By Marie Hebrok & Nina Heidenstrøm, Consumption Research Norway, OsloMet
The responsibility for sustainable food consumption can no longer rest on consumers ‘ choices in stores and in homes. Governments and businesses must facilitate practically and structurally for the changes that need to be made.
To pour resources into sustainability labelling and best-before-but-not-bad-after-labelling of food items, as well as into moralizing awareness campaigns, in order to change our food practices is a blind alley, if the target is large and fast changes in food consumption. We cannot wait for ethical and sustainable consumption to become mainstream. Policy makers and businesses must intensify their efforts to facilitate the food consumption that benefits us and the planet. Because, once again, the emphasis of the latest IPCC climate report, which launched in early August, is the urgency to make major changes in the global food system. The Amazon is burning, climate change is threatening food security, and it is critical that change happens quickly. We need to reduce the intake of meat and facilitate a more plant-based production and diet. At the same time, we waste about one third of the food produced in the world.
In western countries, such as Norway, a large part of this waste comes from households. In Norway it is about half of the total food waste annually. At the same time, meat consumption is high. And although the sale of organic food increases, it is still a marginal category. The most common response from policy makers and the food industry is that it is up to consumers to make the environmentally friendly choices in the store. It is assumed that by increasing the knowledge about which food is most climate friendly, and how we can use leftovers and act smarter, the ship will eventually turn in the right direction – since demand dictates supply. And if we only get enough information, we will change our bad habits.
Our research shows that this strategy can cause valuable time to be wasted – time we may not have. Consumers are not so unenlightened in this area that policy makers and the food industry seem to believe. It is the total amount of considerations to make in everyday life that makes it difficult to continually decide whether the choices we make are climate friendly or not. Therefore, to create change in consumption patterns, it is not enough to increase knowledge and change people’s attitudes, it is also necessary to change the structural conditions around consumption. Over many years, research has shown that positive attitudes towards sustainability do not always lead to sustainable actions, precisely because the most sustainable actions, such as reducing car use, eating plant-based, reducing food wastage, lowering the indoor temperature and reducing the use of hot water, are difficult to unite with an everyday life as it is organized for most people today. In this regard, awareness campaigns have not had any major documented effects. Additionally, the economic value of food and other consumables has decreased drastically along the development of increasingly efficient production systems. We spend a very much smaller proportion of our income on food than we did 50 years ago. Our research on why people waste so much food at home, has shown that the low value of food is of great importance.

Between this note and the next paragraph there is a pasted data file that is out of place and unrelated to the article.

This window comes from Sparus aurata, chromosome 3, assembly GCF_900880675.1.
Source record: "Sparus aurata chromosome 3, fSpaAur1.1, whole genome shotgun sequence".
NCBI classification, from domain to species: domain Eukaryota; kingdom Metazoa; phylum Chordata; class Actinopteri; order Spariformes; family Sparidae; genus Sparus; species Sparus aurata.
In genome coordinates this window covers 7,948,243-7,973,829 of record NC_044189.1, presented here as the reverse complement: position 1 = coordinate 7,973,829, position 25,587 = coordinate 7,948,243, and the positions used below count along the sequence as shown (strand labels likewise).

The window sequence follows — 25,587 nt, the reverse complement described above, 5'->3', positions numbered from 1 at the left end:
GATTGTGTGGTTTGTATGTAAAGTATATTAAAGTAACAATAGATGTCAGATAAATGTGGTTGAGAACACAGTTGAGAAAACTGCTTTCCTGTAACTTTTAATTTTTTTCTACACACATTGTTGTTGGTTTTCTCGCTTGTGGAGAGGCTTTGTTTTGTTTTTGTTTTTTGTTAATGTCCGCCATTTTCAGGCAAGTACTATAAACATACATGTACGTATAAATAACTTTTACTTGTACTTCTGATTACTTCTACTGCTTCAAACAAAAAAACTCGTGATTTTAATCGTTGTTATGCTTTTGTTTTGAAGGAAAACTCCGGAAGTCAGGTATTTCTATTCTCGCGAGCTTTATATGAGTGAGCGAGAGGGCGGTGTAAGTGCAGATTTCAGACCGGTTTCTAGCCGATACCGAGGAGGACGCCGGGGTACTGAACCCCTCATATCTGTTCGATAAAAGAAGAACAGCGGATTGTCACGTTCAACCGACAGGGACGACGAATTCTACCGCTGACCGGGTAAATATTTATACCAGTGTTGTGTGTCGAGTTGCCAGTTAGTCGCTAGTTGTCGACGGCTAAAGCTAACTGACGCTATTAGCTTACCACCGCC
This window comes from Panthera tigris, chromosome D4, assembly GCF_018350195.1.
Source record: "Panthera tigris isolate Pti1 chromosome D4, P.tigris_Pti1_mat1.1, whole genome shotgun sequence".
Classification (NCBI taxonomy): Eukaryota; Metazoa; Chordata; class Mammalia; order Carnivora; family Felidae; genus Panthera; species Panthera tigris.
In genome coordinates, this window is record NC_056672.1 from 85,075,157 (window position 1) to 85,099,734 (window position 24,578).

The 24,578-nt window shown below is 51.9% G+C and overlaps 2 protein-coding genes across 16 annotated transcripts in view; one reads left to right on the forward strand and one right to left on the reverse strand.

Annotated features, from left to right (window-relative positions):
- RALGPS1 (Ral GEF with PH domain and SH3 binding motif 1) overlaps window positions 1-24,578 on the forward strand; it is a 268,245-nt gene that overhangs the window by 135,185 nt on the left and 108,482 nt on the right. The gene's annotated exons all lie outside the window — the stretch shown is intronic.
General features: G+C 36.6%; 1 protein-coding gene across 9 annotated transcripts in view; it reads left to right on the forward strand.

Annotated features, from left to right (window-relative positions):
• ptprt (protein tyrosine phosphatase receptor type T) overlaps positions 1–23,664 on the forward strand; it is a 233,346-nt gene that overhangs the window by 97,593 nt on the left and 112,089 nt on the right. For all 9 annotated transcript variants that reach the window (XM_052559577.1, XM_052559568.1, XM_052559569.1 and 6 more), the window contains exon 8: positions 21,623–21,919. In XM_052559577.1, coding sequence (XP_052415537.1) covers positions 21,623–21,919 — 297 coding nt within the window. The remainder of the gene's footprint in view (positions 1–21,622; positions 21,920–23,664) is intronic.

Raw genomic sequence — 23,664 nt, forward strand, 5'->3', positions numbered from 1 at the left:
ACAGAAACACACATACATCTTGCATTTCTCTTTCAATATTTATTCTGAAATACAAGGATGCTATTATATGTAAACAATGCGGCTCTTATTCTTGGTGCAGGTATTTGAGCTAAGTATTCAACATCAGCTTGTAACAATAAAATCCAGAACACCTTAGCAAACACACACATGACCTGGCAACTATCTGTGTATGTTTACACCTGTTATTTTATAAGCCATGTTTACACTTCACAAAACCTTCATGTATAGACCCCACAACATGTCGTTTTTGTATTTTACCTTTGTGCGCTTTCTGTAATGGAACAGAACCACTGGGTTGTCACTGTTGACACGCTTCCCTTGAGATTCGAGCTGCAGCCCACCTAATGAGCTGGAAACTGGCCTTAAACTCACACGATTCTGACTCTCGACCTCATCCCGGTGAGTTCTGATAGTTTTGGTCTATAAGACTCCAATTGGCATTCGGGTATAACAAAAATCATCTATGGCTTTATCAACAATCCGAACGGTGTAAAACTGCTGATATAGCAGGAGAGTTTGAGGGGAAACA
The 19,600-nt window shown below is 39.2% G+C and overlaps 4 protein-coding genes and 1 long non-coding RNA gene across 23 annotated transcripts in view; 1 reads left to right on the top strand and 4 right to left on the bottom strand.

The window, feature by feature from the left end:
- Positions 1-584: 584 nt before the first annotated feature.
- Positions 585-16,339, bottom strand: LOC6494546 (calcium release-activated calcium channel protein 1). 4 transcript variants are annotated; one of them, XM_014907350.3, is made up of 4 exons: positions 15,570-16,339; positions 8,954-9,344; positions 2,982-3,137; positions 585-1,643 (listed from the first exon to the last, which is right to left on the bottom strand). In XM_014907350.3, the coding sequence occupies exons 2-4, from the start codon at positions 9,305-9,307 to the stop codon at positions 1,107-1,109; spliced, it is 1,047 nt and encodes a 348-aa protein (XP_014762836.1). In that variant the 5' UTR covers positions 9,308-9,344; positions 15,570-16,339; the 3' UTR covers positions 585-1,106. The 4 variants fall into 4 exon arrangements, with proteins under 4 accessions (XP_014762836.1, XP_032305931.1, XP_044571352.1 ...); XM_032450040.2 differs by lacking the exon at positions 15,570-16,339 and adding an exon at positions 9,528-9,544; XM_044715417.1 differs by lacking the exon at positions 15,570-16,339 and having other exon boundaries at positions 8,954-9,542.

We also find that while some actors in the food industry seek to guide us to make the most sustainable and ethical choices through different labelling, this is experienced by consumers to be too demanding in everyday life. We mostly shop our food on routine. Therefore, we can no longer reduce the responsibility for sustainable food consumption to consumer choices in stores and homes, but we must begin to facilitate practicality and structurally for the changes in food production and consumption that should come. According to the IPPC, we will at some point be forced to make changes in our food consumption as food production goes down as a result of climate change. Therefore, we must be at the forefront by making the big changes earlier in the value chain; In what is produced, imported and presented to consumers. If we need to reduce meat consumption, we must also reduce meat production, without waiting for the consumer demand to decline first.
Both governments and the food industry must venture to think more radically about new solutions for food consumption: Should we consider, for example, more collective solutions, which can contribute to a better system by leveraging the economies of business that come with food cooked in industrial kitchens? Perhaps we should start eating our main meals where we spend most of our days, at our workplaces, schools and kindergartens, if this could increase the consumption of sustainable food, as well as reduce private food purchases and-wastage? Could an increase in more affordable restaurants that serve sustainable food, and the use of services that deliver your food to your door provide the same results? We do not have the answers, however, we are sure that there are unimagined opportunities both for social innovation and new business concepts in this landscape — and the time is now.
Published in the Norwegian paper Dagens Næringsliv, 27.08.2019: https://www.dn.no/innlegg/mat/klima/landbruk/klimavennlig-mat-kan-ikke-lenger-bare-vare-den-enkeltes-ansvar/2-1-660876?fbclid=IwAR288VFY3BAI0I4mn-NI0YvNjiXril1Oyifz9hVViiS-tGDjHN7lfSQp3PU